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If you give companies R&D credits, they are more likely to acquire startups

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Firms that receive research and development (R&D) credits are much more likely to acquire venture capital (VC) backed startups, alongside investing in their own R&D efforts, according to new research by ESMT Berlin.

These findings emerge from research by Merih Sevilir, professor of finance at ESMT Berlin and head of the department laws, regulations, and factor markets at the Halle Institute for Economic Research (IWH), alongside her IWH colleague William McShane. The researchers wanted to understand how established firms contribute to the startup ecosystem and identify how the R&D credits play a role in this market.

To do so, they used data from over 3,500 US-headquarted firms who received tax credits related to R&D, over a 25-year period. Using mergers and acquisitions (M&A) platforms, such as Thomson Reuters M&A data, Sevilir and McShane then reviewed the acquisitions made by these firms who received tax credits, to understand how they were utilizing this tax break.

They found that investment by these firms in M&A expenditure is similar in volume to that of R&D expenditure in the sample, with a mean of 104.5 million USD per year and 115.18 million USD per year, respectively.

Whilst the researchers also found that one standard deviation change in the tax-based cost of R&D capital is associated with approximately a 10.6% lower expected count of acquisitions of VC-backed firms. This clearly shows that if R&D taxation increases, firms are less likely to acquire startups.

Interestingly, larger organizations were only interested in using these tax credits to invest in startups who were VC-backed, ignoring firms that were not VC-backed.

“For firms that receive R&D credits, much of the spending will go on human capital i.e. wages and expenses for inventors,” says Prof. Sevilir. “However, there is no guarantee here that this R&D investment will prove to be cost effective or even create any new developments. For larger firms, it can make more sense to acquire a startup who is already creating an innovative product or service, and help to fund their journey, as opposed to starting from scratch on their own.”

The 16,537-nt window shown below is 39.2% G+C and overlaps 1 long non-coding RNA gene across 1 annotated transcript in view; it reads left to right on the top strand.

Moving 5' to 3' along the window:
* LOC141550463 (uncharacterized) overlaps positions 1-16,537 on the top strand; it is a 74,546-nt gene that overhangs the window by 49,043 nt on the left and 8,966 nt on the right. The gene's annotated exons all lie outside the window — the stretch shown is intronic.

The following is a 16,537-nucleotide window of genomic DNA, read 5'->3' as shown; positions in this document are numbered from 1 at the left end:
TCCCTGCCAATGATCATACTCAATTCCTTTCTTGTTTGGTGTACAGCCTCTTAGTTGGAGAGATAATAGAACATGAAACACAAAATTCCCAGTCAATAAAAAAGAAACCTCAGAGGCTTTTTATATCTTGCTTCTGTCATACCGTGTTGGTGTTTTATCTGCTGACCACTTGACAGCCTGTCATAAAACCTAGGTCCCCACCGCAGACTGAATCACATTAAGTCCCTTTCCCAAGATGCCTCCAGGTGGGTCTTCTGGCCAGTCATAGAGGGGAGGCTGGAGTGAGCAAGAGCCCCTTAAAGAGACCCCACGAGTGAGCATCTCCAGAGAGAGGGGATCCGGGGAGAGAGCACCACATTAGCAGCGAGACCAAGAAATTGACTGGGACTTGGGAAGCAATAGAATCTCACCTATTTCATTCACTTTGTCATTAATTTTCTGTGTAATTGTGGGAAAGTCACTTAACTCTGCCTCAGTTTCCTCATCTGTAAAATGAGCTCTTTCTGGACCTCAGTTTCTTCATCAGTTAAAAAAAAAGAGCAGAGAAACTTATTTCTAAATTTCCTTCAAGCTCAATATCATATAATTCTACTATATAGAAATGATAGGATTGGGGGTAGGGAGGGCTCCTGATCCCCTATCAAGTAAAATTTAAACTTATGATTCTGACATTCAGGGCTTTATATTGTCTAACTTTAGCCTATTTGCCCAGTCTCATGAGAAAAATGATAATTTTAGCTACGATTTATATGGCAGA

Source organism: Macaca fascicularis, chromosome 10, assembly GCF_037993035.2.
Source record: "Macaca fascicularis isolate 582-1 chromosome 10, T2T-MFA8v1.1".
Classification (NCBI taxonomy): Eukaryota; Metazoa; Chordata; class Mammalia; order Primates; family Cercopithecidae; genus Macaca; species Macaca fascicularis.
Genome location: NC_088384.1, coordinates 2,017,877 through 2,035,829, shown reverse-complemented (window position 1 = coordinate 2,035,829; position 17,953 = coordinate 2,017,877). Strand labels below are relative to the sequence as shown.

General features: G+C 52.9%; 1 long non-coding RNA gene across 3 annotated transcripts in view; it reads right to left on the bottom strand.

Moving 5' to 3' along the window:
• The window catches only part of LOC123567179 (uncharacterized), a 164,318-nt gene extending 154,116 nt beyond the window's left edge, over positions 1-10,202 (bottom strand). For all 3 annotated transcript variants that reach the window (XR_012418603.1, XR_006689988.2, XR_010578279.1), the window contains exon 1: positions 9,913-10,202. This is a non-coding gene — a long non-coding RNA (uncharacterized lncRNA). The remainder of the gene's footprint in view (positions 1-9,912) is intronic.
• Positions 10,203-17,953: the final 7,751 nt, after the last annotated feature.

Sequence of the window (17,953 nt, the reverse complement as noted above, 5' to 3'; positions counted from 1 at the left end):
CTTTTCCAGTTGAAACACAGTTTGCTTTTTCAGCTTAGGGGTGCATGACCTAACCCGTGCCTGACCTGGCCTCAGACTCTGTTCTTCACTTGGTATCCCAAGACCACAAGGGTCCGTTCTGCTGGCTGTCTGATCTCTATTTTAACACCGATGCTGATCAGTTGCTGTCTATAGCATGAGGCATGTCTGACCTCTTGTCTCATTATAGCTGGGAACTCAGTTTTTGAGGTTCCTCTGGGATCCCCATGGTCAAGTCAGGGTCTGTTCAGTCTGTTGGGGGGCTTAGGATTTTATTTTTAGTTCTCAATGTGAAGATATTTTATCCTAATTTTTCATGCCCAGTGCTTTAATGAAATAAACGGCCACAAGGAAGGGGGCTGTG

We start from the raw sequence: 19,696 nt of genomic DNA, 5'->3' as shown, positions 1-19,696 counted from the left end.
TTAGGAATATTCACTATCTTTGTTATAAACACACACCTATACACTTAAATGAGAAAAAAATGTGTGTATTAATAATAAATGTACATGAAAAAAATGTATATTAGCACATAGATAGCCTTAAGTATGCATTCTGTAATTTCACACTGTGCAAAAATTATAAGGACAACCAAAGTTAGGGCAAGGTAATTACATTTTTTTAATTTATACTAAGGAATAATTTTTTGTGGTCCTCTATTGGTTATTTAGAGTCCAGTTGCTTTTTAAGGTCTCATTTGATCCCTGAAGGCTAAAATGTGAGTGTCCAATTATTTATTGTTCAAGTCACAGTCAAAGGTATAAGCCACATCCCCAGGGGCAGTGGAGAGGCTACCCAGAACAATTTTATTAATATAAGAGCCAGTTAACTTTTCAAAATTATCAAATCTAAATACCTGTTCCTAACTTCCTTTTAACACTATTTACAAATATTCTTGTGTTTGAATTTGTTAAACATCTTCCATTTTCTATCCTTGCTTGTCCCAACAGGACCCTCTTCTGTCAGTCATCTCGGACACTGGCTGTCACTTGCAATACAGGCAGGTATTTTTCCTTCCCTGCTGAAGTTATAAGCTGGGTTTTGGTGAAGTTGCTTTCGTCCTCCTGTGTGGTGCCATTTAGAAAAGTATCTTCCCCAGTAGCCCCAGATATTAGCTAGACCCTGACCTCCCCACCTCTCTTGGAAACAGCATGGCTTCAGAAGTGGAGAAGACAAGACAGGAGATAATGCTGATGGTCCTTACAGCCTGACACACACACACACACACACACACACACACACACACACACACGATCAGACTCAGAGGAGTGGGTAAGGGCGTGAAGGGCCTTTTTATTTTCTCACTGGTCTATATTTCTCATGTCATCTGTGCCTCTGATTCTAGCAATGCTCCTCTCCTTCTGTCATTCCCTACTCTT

For startups, the researchers say that this acquisition by a larger firm can be a huge positive to their organization. Startups typically lack the taxable income necessary to benefit from tax credits, therefore being acquired allows them to boost their growth and innovation capabilities through a greater cash injection.

Whilst for firms, acquiring these high performing startups allows them to diversify their R&D efforts, and likely improve their future potential innovations by using an outsourced team to invent, as well as their own.

The researchers say that this reallocation effect of R&D tax credit-induced M&A activity by established firms plays a significant role in supporting startups, which have a high need for capital but limited access to it.

This paper was published in cooperation with Halle Institute for Economic Research (IWH) and can be viewed here.

About ESMT Berlin

ESMT Berlin is a leading global business school with its campus in the heart of Berlin. Founded by 25 global companies, ESMT offers master, MBA, and PhD programs, as well as executive education on its campus in Berlin, in locations around the world, online, and in online blended format. Focusing on leadership, innovation, and analytics, its diverse faculty publishes outstanding research in top academic journals. Additionally, the international business school provides an interdisciplinary platform for discourse between politics, business, and academia. ESMT is a non-profit private institution of higher education with the right to grant PhDs and is accredited by AACSB, AMBA, EQUIS, and ZEvA. It is committed to diversity, equity, and inclusion across all its activities and communities.